For of the dispossessed rulers he killed as many as he could lay hands on, and very few escaped; he had gained to his party the Roman nobles; and he had a great share in the College. As to new possessions, he designed to become lord of Tuscany, and already possessed Perugia and Piombino, and had assumed the protectorate over Pisa; and as he had no longer to fear the French (for the French had been deprived of the kingdom of Naples by the Spaniards in such a way that both parties were obliged to buy his friendship) he seized Pisa. After this, Lucca and Siena at once yielded, partly through envy of the Florentines and partly through fear; the Florentines had no resources, so that, had he succeeded as he had done before, in the very year that Alexander died he would have gained such strength and renown as to be able to maintain himself without depending on the fortunes or strength of others, but solely by his own power and ability. But Alexander died five years after he had first drawn his sword. He left him with the state of Romagna only firmly established, and all the other schemes in mid-air, between two very powerful and hostile armies, and suffering from a fatal illness. But the valour and ability of the duke were such, and he knew so well how to win over men or vanquish them, and so strong were the foundations that he had laid in this short time, that if he had not had those two armies upon him, or else had been in good health, he would have survived every difficulty. And that his foundations were good is seen from the fact that the Romagna waited for him more than a month; in Rome, although half dead, he remained secure, and although the Baglioni, Vitelli, and Orsini entered Rome they found no followers against him. He was able, if not to make pope whom he wished, at any rate to prevent a pope being created whom he did not wish. But if at the death of Alexander he had been well everything would have been easy. And he told me on the day that Pope Julius II. was created, that he had thought of everything which might happen on the death of his father, and provided against everything, except that he had never thought that at his father's death he would be dying himself. Reviewing thus all the actions of the duke, I find nothing to blame, on the contrary, I feel bound, as I have done, to hold him up as an example to be imitated by all who by fortune and with the arms of others have risen to power. For with his great courage and high ambition he could not have acted otherwise, and his designs were only frustrated by the short life of Alexander and his own illness.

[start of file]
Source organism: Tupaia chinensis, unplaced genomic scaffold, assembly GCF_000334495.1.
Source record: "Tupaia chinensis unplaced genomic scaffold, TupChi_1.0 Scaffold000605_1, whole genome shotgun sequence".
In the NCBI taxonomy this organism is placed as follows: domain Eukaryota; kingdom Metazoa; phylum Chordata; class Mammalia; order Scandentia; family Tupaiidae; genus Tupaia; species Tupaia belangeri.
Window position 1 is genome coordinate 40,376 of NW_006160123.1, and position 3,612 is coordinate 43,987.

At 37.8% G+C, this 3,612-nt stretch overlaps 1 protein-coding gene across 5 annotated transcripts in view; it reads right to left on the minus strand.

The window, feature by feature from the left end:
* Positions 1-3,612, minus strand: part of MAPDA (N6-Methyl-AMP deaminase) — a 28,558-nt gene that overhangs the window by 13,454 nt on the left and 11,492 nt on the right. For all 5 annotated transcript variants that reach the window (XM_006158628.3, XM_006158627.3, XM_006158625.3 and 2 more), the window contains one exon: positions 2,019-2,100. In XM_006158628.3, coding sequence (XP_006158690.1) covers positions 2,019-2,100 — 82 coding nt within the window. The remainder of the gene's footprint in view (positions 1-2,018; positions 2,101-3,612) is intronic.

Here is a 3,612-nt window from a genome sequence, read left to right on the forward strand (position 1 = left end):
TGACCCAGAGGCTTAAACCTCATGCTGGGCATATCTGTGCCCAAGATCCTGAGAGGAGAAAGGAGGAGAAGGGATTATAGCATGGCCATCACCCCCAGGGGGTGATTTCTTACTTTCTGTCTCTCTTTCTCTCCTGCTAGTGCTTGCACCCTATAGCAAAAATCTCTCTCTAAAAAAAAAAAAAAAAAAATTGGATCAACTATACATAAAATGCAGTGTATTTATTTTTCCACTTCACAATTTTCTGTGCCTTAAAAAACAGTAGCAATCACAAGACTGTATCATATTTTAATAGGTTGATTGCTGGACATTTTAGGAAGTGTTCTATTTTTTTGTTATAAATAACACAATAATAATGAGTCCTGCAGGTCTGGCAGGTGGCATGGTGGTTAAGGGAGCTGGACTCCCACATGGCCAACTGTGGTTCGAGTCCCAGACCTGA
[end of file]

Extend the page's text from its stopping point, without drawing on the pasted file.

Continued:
Whoever, therefore, deems it necessary in his new principality to secure himself against enemies, to gain friends, to conquer by force or fraud, to make himself beloved and feared by the people, followed and reverenced by the soldiers, to destroy those who can and may injure him, introduce innovations into old customs, to be severe and kind, magnanimous and liberal, suppress the old militia, create a new one, maintain the friendship of kings and princes in such a way that they are glad to benefit him and fear to injure him, such a one can find no better example than the actions of this man. The only thing he can be accused of is that in the creation of Julius II. he made a bad choice; for, as has been said, not being able to choose his own pope, he could still prevent any one being made pope, and he ought never to have permitted any of those cardinals to be raised to the papacy whom he had injured, or who when pope would stand in fear of him. For men commit injuries either through fear or through hate.

Those whom he had injured were, among others, San Pietro ad Vincula, Colonna, San Giorgio, and Ascanio. All the others, if assumed to the pontificate, would have had to fear him except Rohan and the Spaniards; the latter through their relationship and obligations to him, the former from his great power, being related to the King of France. For these reasons the duke ought above all things to have created a Spaniard pope; and if unable to, then he should have consented to Rohan being appointed and not San Pietro ad Vincula. And whoever thinks that in high personages new benefits cause old offences to be forgotten, makes a great mistake. The duke, therefore, erred in this choice, and it was the cause of his ultimate ruin.